Love thy neighbor

Love thy neighbor

In the Mediterranean to the south, Turkey does not have diplomatic relations with European Union member Cyprus. In its east, Turkey does not have diplomatic relations with Armenia, now a reinforced Russian military base.  

Further south of Cyprus, Turkey does not recognize the administration in Cairo, and, consequently, Egypt is “hostile land.” Go west on the coast, and you will see dangerous waters off Libya for any Turkish vessel; the same country where every Turk is treated as a terrorist.  

In Lebanon, Turkish citizens have been high value currency in the country’s kidnapping market in recent years. President Recep Tayyip Erdoğan is no longer the rock star in Beirut the way he once was – merely because he was “heroically hostile” to Israel. He still is: The relative quiet on the Turkey-Israel axis is not because Mr. Erdoğan no longer feels “heroically hostile” to Israel, but because he now has more imminent enemies – and because there are no elections in sight.  

In the Black Sea to the north, Turkish citizens are humiliated daily while important men in gray suits in Ankara rush from one meeting to another in efforts to calculate “where other than in the commercial sphere the Bear that is Russia might hit us.” The skies of northern Syria are no longer safe for Turkish fighter aircraft to fly in.  

Syria is Syria. No more talks with the Russians to convince them of a Syria without its president, Bashar al-Assad, who, in Turkey’s single-dimension policy calculus, should ideally be replaced by “moderate” (Sunni) Islamists.
Now Turkey is about to finish writing a similar story with Iran. There is no more of “our dear Muslims brothers” – the silent war between Ankara and Tehran is much less silent. Turkey wants Iran to scrap its sectarian policies while gearing up its own sectarian policies. This is not realistic. The inevitable parallel between Turkey’s Syria and Iran stories is that both administrations are non-Sunni and despise Mr. Erdogan’s “moderate” darlings of jihadists. So, no more “our dear Muslim brothers…”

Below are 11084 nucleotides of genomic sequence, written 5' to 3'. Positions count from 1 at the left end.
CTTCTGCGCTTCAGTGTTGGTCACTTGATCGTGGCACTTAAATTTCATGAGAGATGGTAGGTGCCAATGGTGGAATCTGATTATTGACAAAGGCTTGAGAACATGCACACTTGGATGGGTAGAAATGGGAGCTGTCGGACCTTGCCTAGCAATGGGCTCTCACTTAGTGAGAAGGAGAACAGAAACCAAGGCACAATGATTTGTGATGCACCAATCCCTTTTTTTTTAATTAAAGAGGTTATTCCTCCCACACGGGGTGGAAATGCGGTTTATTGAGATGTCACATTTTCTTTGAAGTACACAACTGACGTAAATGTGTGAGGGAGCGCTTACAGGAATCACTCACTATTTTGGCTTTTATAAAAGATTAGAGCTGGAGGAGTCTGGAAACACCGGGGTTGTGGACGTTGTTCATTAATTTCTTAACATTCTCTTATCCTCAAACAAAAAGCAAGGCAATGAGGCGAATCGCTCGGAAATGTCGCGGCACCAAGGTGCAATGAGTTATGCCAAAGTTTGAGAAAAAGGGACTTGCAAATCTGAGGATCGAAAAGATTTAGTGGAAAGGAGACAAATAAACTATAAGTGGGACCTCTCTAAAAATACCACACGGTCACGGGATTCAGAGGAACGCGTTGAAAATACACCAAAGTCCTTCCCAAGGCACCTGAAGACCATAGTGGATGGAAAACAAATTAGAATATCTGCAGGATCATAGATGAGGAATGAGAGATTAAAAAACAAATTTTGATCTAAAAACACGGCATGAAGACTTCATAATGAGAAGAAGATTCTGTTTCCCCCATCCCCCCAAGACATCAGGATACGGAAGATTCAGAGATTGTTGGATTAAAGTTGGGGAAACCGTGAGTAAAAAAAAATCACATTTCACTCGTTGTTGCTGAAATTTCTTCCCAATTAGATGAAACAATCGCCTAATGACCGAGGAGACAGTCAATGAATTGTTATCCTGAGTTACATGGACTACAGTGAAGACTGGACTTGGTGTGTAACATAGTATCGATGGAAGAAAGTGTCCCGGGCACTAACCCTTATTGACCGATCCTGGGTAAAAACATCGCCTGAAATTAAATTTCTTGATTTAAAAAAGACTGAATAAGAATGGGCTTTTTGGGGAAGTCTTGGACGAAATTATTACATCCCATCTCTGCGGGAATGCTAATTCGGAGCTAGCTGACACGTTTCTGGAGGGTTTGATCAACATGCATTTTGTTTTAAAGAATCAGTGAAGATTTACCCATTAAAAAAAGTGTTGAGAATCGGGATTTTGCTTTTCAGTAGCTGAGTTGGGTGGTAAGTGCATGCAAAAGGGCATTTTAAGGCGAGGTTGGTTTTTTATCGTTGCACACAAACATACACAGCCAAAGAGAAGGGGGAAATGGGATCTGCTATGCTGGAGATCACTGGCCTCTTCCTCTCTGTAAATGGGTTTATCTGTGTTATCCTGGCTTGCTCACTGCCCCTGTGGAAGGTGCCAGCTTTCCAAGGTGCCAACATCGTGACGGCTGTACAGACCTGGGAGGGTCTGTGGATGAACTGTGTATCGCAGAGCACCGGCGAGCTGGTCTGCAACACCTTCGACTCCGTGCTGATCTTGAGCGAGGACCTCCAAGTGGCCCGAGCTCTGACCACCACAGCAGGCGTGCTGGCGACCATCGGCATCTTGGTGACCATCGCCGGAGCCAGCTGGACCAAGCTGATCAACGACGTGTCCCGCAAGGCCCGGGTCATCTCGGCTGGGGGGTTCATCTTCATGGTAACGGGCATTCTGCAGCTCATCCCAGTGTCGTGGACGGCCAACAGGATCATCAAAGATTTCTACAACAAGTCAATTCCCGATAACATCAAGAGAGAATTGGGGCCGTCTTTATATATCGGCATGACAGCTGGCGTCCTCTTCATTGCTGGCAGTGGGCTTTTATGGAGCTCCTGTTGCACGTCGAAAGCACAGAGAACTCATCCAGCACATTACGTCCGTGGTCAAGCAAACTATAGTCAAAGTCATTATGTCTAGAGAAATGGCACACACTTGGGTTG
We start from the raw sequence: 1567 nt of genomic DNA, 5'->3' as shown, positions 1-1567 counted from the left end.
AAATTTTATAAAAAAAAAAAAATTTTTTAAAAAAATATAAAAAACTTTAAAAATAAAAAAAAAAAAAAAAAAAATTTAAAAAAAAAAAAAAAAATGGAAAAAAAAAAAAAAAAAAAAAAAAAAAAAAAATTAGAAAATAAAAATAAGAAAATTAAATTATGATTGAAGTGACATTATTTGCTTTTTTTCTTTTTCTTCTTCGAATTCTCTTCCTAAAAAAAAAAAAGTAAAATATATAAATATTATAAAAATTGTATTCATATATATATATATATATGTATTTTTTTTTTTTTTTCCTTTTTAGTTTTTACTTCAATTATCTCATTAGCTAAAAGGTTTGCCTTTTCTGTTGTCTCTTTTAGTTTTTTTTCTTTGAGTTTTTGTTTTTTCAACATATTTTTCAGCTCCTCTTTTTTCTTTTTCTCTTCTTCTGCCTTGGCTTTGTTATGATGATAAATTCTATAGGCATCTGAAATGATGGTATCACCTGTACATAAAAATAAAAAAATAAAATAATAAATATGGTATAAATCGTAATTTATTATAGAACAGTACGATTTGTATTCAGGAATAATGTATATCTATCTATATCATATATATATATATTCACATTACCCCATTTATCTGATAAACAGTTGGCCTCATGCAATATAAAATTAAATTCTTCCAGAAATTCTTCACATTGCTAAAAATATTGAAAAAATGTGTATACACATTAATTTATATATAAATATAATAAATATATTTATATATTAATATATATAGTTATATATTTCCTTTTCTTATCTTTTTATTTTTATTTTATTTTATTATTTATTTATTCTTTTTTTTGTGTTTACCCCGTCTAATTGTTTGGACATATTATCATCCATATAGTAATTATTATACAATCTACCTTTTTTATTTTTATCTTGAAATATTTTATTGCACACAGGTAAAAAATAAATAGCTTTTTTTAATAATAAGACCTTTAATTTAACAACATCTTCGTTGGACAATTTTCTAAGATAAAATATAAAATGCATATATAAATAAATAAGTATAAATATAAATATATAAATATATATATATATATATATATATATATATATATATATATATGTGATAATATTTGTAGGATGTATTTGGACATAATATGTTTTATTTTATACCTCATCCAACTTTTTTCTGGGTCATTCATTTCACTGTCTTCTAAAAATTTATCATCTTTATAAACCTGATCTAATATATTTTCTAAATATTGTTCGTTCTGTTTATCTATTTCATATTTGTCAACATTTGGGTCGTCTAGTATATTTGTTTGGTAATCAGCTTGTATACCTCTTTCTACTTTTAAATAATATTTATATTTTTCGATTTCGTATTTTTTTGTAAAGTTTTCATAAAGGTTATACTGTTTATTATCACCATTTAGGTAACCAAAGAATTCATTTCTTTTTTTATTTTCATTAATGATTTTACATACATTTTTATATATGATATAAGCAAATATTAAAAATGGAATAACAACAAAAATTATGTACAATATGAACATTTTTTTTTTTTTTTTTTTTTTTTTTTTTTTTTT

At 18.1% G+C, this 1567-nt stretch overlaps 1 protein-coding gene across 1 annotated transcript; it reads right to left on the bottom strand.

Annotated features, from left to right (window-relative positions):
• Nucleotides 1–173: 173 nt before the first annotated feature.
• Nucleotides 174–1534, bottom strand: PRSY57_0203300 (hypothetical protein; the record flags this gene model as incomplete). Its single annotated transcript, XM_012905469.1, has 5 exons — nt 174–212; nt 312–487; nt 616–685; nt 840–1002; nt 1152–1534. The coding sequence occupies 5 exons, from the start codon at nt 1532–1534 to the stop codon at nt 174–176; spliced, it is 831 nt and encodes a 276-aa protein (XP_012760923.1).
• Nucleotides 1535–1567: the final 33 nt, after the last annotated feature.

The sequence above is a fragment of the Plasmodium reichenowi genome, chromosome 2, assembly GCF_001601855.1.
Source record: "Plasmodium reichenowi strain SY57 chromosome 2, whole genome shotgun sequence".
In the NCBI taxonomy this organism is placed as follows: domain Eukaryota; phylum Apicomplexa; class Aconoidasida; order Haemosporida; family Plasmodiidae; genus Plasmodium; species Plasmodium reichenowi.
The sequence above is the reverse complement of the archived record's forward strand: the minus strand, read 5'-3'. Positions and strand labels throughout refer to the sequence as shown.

And now, Iraq. According to the Foreign Ministry’s latest travel advisory, all of Iraq other than the Kurdish north is too dangerous for Turkish citizens; they should leave the country at once. The same moment Prime Minister Ahmet Davutoğlu claimed, unconvincingly, that Turkey’s troop deployment to Iraq was merely a sign of “solidarity” with Iraq, Baghdad’s city council launched a boycott against all Turkish products and companies. Not quite a sign of solidarity. In addition, Iraq’s legitimate government has asked Turkey, in an ultimatum, to withdraw its troops stationed near Mosul.  

Turkey insists it is keeping those troops there “for the stability of this region.” It all looks like a man occupying one room in his neighbor’s house; the neighbor says, “Get out!” and threatens to call the police and sue, while the man shrugs it off, smiles and replies: “Hey, neighbor, I am here for your own good and the stability of your house.”  

Mr. Davutoğlu’s office issued a more honest statement, though, other than the rather funny “solidarity and stability” narrative: That “our troops are there because we don’t want to be neighbors with the Islamic State of Iraq and the Levant (ISIL).” 

The trouble is, we are already neighbors with ISIL, and it looks like it is too late to convince the jihadists to move to another neighborhood. So, we don’t want to be neighbors with ISIL? As a matter of fact, as one recent study found, we are not just neighbors with ISIL, but we also share the same house with many of them. The pollsters most recently found that 8 percent of Turks sympathize with ISIL – and that makes over 6 million people! 

President Erdoğan’s spokesman, İbrahim Kalın, has said that “Turkey is fighting multiple wars of propaganda with ISIL in the center.” He did not say, though, which ISIL is at the center of that war; the one neighboring Turkey in Syria, or the one INSIDE Turkey.